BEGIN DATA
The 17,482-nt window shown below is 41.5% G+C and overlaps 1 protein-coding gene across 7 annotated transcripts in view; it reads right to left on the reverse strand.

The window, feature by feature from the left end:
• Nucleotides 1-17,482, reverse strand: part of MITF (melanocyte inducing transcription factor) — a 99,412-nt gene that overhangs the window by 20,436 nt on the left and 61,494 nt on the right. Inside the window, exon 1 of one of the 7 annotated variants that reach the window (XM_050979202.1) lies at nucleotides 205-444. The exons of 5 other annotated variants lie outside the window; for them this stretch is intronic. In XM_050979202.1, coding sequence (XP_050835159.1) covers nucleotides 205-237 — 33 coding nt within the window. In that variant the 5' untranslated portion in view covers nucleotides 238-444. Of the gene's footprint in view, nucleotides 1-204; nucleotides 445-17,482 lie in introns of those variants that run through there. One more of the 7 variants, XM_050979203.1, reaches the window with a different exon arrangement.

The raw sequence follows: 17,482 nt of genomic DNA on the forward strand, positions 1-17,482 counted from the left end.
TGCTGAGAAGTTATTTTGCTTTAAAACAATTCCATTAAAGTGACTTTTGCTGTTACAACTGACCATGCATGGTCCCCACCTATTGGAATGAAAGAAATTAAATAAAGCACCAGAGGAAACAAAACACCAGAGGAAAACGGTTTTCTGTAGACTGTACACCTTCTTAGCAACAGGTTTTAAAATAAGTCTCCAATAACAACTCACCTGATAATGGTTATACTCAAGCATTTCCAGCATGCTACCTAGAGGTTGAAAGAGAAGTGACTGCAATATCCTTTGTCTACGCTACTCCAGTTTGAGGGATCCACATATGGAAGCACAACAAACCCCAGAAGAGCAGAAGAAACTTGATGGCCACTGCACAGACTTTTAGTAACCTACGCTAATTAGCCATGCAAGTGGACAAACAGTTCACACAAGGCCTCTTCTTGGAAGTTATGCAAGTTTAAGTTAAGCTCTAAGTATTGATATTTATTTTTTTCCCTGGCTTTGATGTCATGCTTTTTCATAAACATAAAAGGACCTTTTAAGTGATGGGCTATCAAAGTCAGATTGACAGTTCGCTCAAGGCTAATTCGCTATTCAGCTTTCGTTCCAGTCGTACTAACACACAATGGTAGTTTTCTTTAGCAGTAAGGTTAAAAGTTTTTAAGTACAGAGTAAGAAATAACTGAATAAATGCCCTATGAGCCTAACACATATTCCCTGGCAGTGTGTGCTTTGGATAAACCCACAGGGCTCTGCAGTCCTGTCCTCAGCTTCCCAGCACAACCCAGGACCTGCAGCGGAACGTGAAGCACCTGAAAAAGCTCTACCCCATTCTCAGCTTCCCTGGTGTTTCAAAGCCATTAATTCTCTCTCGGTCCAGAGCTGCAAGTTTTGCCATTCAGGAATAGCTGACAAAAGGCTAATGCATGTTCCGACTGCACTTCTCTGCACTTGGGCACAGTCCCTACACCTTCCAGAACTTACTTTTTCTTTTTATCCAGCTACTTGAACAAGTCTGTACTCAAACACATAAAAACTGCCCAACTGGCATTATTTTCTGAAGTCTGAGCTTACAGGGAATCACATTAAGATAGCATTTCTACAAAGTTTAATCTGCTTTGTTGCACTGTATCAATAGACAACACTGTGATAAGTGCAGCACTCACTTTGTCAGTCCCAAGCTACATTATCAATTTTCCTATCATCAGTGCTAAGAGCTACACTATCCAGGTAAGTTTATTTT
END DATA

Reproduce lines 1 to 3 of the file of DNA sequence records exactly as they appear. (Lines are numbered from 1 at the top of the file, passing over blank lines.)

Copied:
The 17,482-nt window shown below is 41.5% G+C and overlaps 1 protein-coding gene across 7 annotated transcripts in view; it reads right to left on the reverse strand.

The window, feature by feature from the left end:
• Nucleotides 1-17,482, reverse strand: part of MITF (melanocyte inducing transcription factor) — a 99,412-nt gene that overhangs the window by 20,436 nt on the left and 61,494 nt on the right. Inside the window, exon 1 of one of the 7 annotated variants that reach the window (XM_050979202.1) lies at nucleotides 205-444. The exons of 5 other annotated variants lie outside the window; for them this stretch is intronic. In XM_050979202.1, coding sequence (XP_050835159.1) covers nucleotides 205-237 — 33 coding nt within the window. In that variant the 5' untranslated portion in view covers nucleotides 238-444. Of the gene's footprint in view, nucleotides 1-204; nucleotides 445-17,482 lie in introns of those variants that run through there. One more of the 7 variants, XM_050979203.1, reaches the window with a different exon arrangement.